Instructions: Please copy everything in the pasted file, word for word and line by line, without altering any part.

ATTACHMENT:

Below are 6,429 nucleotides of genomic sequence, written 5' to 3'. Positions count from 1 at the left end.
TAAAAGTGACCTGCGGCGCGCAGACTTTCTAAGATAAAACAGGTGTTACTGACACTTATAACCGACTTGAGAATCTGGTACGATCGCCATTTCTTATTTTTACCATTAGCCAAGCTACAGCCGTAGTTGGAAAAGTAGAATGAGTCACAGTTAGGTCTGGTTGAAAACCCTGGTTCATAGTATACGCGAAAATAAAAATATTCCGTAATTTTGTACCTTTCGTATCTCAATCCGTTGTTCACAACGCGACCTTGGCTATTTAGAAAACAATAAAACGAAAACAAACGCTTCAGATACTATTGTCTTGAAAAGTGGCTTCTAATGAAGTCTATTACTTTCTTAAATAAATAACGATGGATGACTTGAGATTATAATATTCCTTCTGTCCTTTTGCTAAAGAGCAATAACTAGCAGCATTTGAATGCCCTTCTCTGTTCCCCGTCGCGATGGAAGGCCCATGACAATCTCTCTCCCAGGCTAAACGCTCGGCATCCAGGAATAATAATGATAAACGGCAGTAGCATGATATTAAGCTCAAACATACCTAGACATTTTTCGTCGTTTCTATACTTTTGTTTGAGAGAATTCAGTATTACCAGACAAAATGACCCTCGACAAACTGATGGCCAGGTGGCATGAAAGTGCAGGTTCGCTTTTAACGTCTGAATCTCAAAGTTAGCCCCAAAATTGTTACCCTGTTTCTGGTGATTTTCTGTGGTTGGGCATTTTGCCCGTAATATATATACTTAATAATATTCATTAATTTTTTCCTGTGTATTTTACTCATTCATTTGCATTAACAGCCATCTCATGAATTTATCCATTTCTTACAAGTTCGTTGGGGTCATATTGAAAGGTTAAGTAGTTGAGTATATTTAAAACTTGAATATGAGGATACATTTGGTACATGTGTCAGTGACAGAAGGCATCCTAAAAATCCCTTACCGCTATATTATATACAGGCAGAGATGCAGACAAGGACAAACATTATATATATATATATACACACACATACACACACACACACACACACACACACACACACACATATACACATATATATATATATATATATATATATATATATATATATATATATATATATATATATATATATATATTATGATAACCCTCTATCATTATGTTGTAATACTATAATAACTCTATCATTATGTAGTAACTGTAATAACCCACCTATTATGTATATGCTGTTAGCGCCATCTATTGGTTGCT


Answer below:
Below are 6,429 nucleotides of genomic sequence, written 5' to 3'. Positions count from 1 at the left end.
TAAAAGTGACCTGCGGCGCGCAGACTTTCTAAGATAAAACAGGTGTTACTGACACTTATAACCGACTTGAGAATCTGGTACGATCGCCATTTCTTATTTTTACCATTAGCCAAGCTACAGCCGTAGTTGGAAAAGTAGAATGAGTCACAGTTAGGTCTGGTTGAAAACCCTGGTTCATAGTATACGCGAAAATAAAAATATTCCGTAATTTTGTACCTTTCGTATCTCAATCCGTTGTTCACAACGCGACCTTGGCTATTTAGAAAACAATAAAACGAAAACAAACGCTTCAGATACTATTGTCTTGAAAAGTGGCTTCTAATGAAGTCTATTACTTTCTTAAATAAATAACGATGGATGACTTGAGATTATAATATTCCTTCTGTCCTTTTGCTAAAGAGCAATAACTAGCAGCATTTGAATGCCCTTCTCTGTTCCCCGTCGCGATGGAAGGCCCATGACAATCTCTCTCCCAGGCTAAACGCTCGGCATCCAGGAATAATAATGATAAACGGCAGTAGCATGATATTAAGCTCAAACATACCTAGACATTTTTCGTCGTTTCTATACTTTTGTTTGAGAGAATTCAGTATTACCAGACAAAATGACCCTCGACAAACTGATGGCCAGGTGGCATGAAAGTGCAGGTTCGCTTTTAACGTCTGAATCTCAAAGTTAGCCCCAAAATTGTTACCCTGTTTCTGGTGATTTTCTGTGGTTGGGCATTTTGCCCGTAATATATATACTTAATAATATTCATTAATTTTTTCCTGTGTATTTTACTCATTCATTTGCATTAACAGCCATCTCATGAATTTATCCATTTCTTACAAGTTCGTTGGGGTCATATTGAAAGGTTAAGTAGTTGAGTATATTTAAAACTTGAATATGAGGATACATTTGGTACATGTGTCAGTGACAGAAGGCATCCTAAAAATCCCTTACCGCTATATTATATACAGGCAGAGATGCAGACAAGGACAAACATTATATATATATATATACACACACATACACACACACACACACACACACACACACACACACATATACACATATATATATATATATATATATATATATATATATATATATATATATATATATATATATATATATATTATGATAACCCTCTATCATTATGTTGTAATACTATAATAACTCTATCATTATGTAGTAACTGTAATAACCCACCTATTATGTATATGCTGTTAGCGCCATCTATTGGTTGCT